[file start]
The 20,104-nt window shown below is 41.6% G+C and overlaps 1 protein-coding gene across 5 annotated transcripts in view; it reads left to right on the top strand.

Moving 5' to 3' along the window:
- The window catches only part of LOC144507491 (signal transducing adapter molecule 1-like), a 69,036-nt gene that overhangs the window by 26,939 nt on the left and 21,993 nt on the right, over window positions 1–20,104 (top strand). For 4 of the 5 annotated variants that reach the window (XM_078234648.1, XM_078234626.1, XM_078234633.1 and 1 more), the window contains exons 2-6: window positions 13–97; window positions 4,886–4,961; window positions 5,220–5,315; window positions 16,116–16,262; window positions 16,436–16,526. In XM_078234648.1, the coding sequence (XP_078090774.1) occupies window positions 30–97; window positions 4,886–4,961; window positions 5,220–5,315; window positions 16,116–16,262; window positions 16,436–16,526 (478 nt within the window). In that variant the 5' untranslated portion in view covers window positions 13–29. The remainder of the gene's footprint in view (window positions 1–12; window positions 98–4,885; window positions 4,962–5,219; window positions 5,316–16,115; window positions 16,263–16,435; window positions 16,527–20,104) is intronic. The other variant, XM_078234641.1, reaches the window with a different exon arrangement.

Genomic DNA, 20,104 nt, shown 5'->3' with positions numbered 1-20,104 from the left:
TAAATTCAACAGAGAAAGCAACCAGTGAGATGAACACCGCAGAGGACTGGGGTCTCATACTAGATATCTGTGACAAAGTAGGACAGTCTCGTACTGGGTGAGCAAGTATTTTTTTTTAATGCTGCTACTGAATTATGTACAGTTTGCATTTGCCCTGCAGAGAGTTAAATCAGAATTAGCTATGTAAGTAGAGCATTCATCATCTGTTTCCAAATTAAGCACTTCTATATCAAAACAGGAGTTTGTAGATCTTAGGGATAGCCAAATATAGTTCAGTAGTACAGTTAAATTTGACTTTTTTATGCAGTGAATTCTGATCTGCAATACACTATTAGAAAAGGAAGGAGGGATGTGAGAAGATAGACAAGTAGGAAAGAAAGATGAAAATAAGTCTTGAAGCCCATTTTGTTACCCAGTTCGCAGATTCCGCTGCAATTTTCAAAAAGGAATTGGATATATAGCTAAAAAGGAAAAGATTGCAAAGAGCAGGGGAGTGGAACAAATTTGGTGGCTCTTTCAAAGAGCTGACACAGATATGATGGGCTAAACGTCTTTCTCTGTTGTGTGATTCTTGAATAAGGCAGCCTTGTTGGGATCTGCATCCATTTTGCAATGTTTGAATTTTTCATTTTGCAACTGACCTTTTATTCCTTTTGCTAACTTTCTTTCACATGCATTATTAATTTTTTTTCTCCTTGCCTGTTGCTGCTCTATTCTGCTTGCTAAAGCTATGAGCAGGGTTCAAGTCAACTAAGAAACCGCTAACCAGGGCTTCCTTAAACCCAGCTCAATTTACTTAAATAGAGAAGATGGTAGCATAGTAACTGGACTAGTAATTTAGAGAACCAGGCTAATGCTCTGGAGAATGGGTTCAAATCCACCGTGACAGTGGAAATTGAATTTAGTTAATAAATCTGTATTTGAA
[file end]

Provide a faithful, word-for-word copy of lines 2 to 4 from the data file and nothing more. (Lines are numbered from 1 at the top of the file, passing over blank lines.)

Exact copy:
Moving 5' to 3' along the window:
- The window catches only part of LOC144507491 (signal transducing adapter molecule 1-like), a 69,036-nt gene that overhangs the window by 26,939 nt on the left and 21,993 nt on the right, over window positions 1–20,104 (top strand). For 4 of the 5 annotated variants that reach the window (XM_078234648.1, XM_078234626.1, XM_078234633.1 and 1 more), the window contains exons 2-6: window positions 13–97; window positions 4,886–4,961; window positions 5,220–5,315; window positions 16,116–16,262; window positions 16,436–16,526. In XM_078234648.1, the coding sequence (XP_078090774.1) occupies window positions 30–97; window positions 4,886–4,961; window positions 5,220–5,315; window positions 16,116–16,262; window positions 16,436–16,526 (478 nt within the window). In that variant the 5' untranslated portion in view covers window positions 13–29. The remainder of the gene's footprint in view (window positions 1–12; window positions 98–4,885; window positions 4,962–5,219; window positions 5,316–16,115; window positions 16,263–16,435; window positions 16,527–20,104) is intronic. The other variant, XM_078234641.1, reaches the window with a different exon arrangement.

Genomic DNA, 20,104 nt, shown 5'->3' with positions numbered 1-20,104 from the left: